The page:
There was one elderly couple in having dinner, they were both about eighty and very sweet. So Odette chose them and pointed them out to mystery man. He gave her his card and told her to charge their bill to it. She sorted that all out quietly and watched as the situation panned out.

The couple finished their meal and asked for the bill. Odette said "I'm not entirely sure how to tell you this, but a guest here has paid your bill already." Understandably, they were confused. She called over Mario and together they explained that a mystery customer had paid for their meal for them and didn't want to be identified. The woman started crying and explained that it was their wedding anniversary -  they'd been married for sixty years - and nothing like this ever happened to them. Odette and Mario bought them dessert and coffee on the house and told them to enjoy their evening. The couple finished the dessert and left holding hands.

Odette told me later that in over ten years of hospitality work, that was the only time she has ever teared up whilst working.

Friday, 24 June 2011

Bitch, I Will Put You in a Nursing Home

Last night seemed to be a night for the crazy folk to come out and play. I'm not quite sure why, it wasn't a Sunday or a full moon (always weird) but there was a distinctly odd feeling about everyone. On top of that, the staff were in full on strange mode and the streetlights were out for about an hour. On the whole, though, people were lovely, except for one crazy bitch who makes up my story.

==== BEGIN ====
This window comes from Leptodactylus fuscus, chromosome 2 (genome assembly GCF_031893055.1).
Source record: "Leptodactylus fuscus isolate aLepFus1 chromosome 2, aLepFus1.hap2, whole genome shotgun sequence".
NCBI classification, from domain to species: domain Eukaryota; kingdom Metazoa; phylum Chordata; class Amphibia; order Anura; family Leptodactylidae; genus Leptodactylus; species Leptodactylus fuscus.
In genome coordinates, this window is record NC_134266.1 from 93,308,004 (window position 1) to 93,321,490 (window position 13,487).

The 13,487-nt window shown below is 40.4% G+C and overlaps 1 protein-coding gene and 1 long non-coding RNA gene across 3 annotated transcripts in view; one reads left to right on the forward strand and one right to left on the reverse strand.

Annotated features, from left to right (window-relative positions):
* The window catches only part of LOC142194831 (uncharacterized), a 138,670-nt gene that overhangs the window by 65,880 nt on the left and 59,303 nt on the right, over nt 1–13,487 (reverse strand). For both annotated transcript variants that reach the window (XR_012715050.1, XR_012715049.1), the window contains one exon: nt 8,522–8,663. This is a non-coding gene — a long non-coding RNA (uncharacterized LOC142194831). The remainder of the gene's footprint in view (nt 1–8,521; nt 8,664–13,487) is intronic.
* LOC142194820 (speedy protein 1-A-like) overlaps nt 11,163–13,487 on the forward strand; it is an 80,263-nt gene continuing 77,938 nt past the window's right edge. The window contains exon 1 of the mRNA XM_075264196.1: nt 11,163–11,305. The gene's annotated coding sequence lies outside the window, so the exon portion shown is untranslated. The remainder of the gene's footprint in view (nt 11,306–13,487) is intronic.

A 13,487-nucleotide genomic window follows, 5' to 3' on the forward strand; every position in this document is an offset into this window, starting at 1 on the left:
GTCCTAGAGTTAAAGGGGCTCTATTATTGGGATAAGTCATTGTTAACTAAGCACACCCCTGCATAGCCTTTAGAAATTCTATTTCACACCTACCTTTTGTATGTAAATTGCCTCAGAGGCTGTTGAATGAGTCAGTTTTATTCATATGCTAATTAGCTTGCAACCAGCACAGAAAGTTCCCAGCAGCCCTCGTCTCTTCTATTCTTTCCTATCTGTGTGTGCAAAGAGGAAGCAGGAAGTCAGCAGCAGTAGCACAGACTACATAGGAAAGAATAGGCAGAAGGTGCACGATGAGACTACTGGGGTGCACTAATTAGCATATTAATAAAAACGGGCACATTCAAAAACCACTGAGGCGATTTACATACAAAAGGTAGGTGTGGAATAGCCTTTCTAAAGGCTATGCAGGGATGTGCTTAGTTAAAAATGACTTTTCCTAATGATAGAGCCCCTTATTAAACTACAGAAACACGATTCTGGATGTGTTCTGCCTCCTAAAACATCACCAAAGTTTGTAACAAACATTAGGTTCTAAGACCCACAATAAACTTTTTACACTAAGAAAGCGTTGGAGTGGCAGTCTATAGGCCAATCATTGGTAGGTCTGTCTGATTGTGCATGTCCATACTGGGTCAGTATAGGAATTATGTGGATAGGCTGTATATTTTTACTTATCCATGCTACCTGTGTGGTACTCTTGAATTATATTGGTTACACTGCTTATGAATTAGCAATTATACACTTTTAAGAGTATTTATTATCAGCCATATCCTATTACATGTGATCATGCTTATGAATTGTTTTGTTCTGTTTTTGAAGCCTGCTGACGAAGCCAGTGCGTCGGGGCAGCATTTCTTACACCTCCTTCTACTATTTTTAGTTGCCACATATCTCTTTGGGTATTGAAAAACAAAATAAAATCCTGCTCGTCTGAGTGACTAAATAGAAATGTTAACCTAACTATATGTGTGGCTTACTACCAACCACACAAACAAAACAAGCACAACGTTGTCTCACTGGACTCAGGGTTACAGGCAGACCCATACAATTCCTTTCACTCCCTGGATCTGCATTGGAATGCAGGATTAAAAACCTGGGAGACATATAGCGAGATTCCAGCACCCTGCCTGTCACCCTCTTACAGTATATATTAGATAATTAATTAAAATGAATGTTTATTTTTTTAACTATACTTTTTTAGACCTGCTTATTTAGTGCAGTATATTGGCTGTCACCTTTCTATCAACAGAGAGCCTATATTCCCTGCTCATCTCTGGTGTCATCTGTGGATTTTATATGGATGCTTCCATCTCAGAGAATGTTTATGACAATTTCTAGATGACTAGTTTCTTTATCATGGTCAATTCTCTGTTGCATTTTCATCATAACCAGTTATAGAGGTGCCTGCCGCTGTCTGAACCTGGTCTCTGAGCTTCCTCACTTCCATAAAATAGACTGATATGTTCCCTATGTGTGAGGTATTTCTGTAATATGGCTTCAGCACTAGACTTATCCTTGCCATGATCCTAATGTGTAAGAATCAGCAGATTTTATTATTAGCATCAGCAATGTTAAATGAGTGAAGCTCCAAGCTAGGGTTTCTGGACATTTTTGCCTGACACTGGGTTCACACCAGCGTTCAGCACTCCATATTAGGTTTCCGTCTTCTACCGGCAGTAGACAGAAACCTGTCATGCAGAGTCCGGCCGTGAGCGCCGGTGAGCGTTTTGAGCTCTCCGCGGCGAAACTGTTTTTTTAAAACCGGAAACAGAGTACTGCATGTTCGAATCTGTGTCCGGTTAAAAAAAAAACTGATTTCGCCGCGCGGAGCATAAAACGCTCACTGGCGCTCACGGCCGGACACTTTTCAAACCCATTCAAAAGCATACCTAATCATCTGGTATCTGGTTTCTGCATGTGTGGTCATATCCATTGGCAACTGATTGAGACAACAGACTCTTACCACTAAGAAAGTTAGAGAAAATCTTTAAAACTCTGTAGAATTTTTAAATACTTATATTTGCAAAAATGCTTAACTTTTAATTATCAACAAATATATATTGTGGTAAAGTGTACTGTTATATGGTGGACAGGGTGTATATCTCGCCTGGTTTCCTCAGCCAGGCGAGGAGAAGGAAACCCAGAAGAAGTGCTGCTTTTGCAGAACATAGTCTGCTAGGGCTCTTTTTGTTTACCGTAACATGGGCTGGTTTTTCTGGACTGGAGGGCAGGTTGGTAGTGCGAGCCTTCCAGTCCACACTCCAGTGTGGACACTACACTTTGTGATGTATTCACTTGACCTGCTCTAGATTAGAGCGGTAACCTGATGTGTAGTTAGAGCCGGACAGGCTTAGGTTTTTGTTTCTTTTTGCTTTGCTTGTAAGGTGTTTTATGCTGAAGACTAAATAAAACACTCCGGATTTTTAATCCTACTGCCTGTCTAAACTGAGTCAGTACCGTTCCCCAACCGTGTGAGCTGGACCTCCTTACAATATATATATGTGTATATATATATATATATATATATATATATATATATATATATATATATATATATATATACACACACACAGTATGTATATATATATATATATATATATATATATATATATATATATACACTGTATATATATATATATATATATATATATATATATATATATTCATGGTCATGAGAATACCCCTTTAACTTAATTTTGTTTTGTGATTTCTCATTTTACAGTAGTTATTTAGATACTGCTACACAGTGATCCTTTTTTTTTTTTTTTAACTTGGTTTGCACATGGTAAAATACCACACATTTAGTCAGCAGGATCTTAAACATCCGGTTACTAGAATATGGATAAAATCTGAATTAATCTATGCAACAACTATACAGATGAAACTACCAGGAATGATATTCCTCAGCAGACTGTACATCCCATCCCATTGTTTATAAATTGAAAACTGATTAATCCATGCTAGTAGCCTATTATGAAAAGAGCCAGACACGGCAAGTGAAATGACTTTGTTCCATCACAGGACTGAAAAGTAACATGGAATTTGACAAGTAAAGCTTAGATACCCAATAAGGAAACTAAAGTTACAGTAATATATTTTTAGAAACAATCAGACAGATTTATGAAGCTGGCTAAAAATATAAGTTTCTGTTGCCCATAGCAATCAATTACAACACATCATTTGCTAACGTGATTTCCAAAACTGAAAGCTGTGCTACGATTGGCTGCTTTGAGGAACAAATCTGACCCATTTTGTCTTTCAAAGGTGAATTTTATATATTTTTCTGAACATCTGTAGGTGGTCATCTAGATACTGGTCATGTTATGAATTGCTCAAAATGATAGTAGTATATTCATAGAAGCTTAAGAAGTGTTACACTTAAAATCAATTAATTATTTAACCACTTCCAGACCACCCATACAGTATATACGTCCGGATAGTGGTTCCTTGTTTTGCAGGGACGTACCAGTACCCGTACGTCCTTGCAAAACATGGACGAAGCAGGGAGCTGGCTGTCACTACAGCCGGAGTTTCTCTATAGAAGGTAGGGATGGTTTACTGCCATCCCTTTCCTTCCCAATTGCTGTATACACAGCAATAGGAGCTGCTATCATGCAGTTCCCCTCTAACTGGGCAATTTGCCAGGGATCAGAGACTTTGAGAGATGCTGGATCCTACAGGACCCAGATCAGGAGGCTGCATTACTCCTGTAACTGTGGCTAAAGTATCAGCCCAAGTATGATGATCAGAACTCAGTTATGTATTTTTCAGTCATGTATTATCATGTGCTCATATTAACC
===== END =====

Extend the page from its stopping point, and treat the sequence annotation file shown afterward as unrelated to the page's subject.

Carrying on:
She was there almost all night at a table with several of my favourite regulars and they were in my section. I was at the table a fair bit; these are regulars who spend money and appreciate being well-looked after. Anyway, even early on there was something weird about this one woman, let's just call her Crazy. Well Crazy had a mean case of the crazy-eyes and she was one of those women who refuse to acknowledge waitstaff. That pisses me off to begin with, but the guy she was there with was nice enough to make up for it. They were drinking Dog Point Sauvignon Blanc (from 2010, fruity, from Marlborough) by the bottle, so didn't require a whole lot of checking up on but I was walking around and stopping in with them every so often after the regulars left. It was on one of these general "Can I get you another drink/something to eat/more water/clear anything finished?" stop ins where the woman looked up at me and shouted "Go away! Just go away!" to me whilst flicking her hand dismissively. This is when my bitch came out. "Fuck it," I figured, "may as well give her what she wants." So I did. I kept joking with and serving every other table in my six table section but them. They could pour their own damn wine. Roughly ten minutes later, Crazy starts crying, while sitting at her table. I hate women who do this, it makes me and everyone who notices it uncomfortable. Crazy went to the bathroom where  the other waitress (Mary-Jane) overheard her wailing about how the waitresses were so young and "he" (presumably the thoroughly middle aged man she was with) was "looking at them".